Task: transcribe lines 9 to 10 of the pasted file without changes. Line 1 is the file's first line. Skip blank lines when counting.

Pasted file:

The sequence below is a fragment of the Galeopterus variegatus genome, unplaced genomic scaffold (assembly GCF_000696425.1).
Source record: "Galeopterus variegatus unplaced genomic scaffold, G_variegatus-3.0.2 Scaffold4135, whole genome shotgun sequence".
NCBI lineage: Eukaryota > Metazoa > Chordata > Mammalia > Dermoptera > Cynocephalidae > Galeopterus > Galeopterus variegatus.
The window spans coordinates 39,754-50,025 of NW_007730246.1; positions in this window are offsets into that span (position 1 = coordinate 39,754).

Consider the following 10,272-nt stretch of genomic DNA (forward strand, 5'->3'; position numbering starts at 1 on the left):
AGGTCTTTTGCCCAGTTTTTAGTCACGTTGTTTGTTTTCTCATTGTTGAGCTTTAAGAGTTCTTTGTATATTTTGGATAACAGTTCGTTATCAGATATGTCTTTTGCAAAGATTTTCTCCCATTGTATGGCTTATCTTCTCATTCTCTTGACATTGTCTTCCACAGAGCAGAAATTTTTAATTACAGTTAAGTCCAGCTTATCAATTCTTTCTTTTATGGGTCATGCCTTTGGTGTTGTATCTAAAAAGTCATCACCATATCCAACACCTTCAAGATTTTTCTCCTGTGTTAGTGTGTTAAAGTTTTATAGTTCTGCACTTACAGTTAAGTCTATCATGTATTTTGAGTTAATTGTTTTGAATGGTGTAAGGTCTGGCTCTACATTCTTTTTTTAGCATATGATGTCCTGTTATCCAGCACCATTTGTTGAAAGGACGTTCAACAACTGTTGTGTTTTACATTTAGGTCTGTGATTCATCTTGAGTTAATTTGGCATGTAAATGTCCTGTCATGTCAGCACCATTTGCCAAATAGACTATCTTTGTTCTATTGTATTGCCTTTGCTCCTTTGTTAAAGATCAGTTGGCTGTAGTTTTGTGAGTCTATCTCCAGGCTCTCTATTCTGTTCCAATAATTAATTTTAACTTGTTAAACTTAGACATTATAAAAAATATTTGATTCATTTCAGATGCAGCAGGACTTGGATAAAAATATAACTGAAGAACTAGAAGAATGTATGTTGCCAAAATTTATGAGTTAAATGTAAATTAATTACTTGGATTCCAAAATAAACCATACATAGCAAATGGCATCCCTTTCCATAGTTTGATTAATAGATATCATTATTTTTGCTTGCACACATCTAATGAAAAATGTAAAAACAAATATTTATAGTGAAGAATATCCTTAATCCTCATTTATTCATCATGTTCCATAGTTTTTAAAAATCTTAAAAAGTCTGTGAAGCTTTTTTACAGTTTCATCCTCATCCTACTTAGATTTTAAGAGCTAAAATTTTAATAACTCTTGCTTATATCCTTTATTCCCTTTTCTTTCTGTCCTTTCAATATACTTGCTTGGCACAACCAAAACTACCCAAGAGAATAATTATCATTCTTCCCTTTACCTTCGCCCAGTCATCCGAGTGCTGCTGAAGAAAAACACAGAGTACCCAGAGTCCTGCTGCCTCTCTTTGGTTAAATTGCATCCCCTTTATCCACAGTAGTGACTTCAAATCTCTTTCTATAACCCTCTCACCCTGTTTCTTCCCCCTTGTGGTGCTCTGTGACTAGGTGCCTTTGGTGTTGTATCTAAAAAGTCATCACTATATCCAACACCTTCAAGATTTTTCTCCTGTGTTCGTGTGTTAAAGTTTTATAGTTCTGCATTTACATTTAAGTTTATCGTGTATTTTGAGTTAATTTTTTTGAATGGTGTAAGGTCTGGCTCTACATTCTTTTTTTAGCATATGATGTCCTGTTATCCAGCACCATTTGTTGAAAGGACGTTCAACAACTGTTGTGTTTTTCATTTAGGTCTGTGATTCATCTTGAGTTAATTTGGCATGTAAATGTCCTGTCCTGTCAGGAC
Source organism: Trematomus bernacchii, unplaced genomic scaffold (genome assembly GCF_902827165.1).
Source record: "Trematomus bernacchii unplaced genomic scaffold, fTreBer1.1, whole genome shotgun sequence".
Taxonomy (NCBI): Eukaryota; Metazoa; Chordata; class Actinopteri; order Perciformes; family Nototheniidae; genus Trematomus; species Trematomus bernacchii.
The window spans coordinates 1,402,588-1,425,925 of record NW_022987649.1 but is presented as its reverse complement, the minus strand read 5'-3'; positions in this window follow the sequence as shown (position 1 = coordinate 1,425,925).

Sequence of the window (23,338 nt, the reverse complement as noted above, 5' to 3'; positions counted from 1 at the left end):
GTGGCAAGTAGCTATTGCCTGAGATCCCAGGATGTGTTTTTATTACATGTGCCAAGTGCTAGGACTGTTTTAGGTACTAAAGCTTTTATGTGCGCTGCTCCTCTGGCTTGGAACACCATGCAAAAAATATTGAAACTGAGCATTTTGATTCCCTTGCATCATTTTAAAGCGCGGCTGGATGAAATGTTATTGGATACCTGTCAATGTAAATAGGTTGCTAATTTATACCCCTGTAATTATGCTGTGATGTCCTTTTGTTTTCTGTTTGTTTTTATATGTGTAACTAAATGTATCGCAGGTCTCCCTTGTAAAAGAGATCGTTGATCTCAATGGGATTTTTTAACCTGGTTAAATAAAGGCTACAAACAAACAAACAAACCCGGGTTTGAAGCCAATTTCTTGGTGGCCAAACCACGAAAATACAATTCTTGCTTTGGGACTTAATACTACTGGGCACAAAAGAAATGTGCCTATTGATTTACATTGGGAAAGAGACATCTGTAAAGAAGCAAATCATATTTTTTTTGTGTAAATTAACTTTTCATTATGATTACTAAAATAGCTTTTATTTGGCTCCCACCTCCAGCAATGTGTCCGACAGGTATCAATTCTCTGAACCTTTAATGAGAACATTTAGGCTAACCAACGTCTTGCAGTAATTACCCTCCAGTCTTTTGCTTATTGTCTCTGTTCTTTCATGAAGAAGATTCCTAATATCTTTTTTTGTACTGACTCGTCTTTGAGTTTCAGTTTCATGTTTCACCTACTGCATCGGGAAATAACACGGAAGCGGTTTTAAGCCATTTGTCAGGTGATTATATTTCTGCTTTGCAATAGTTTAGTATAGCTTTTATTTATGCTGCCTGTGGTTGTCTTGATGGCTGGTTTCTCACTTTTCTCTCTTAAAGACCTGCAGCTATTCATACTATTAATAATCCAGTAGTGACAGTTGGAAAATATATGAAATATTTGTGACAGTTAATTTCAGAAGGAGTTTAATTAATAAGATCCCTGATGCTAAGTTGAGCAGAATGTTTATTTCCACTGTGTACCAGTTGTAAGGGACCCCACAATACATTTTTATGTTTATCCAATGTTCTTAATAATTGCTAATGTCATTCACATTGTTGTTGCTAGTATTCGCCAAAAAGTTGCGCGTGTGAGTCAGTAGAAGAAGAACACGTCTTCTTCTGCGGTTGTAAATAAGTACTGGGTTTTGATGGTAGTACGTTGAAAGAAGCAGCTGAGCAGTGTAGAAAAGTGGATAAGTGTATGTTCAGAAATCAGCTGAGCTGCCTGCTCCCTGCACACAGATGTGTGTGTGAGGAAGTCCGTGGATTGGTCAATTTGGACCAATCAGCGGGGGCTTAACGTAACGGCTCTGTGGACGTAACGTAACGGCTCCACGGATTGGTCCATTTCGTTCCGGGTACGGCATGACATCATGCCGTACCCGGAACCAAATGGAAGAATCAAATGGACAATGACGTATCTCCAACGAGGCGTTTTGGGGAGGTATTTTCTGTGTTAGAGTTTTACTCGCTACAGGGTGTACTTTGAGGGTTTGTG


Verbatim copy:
Taxonomy (NCBI): Eukaryota; Metazoa; Chordata; class Actinopteri; order Perciformes; family Nototheniidae; genus Trematomus; species Trematomus bernacchii.
The window spans coordinates 1,402,588-1,425,925 of record NW_022987649.1 but is presented as its reverse complement, the minus strand read 5'-3'; positions in this window follow the sequence as shown (position 1 = coordinate 1,425,925).